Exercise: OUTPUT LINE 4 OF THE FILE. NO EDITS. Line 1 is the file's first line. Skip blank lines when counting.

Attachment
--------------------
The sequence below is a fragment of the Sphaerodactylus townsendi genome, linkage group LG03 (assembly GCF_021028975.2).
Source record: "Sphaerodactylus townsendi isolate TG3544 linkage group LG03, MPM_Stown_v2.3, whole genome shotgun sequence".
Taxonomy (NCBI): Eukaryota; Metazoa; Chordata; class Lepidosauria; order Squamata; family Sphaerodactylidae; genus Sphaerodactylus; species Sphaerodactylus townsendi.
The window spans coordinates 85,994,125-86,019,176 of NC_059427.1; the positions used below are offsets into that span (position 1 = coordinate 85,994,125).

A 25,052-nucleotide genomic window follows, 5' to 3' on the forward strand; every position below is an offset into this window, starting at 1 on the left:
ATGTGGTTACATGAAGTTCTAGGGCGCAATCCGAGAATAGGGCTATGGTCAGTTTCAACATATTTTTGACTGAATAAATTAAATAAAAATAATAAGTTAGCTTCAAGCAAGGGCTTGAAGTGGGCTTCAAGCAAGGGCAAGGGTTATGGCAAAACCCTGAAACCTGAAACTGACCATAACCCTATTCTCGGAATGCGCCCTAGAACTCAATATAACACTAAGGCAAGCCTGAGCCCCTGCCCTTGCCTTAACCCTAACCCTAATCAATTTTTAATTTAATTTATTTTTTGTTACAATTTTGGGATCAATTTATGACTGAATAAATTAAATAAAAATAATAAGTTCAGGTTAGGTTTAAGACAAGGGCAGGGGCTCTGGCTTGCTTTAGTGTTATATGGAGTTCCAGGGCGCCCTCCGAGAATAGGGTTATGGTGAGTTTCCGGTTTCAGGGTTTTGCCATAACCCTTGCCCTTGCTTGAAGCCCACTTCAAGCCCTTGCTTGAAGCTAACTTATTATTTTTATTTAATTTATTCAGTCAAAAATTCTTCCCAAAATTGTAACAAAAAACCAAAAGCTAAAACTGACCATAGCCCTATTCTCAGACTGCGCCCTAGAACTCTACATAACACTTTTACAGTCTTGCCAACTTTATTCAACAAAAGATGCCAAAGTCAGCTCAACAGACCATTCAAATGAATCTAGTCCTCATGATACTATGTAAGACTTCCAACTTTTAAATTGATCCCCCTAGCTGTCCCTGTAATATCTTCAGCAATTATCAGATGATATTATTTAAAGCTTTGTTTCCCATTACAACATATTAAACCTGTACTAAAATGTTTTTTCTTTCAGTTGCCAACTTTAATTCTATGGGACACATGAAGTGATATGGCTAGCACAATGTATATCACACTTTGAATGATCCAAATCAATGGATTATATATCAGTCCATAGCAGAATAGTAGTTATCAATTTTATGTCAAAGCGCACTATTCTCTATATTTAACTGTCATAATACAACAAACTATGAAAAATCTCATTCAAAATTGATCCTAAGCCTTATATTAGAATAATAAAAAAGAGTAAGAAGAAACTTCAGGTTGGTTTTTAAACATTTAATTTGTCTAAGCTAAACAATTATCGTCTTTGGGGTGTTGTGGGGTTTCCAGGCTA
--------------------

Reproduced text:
The window spans coordinates 85,994,125-86,019,176 of NC_059427.1; the positions used below are offsets into that span (position 1 = coordinate 85,994,125).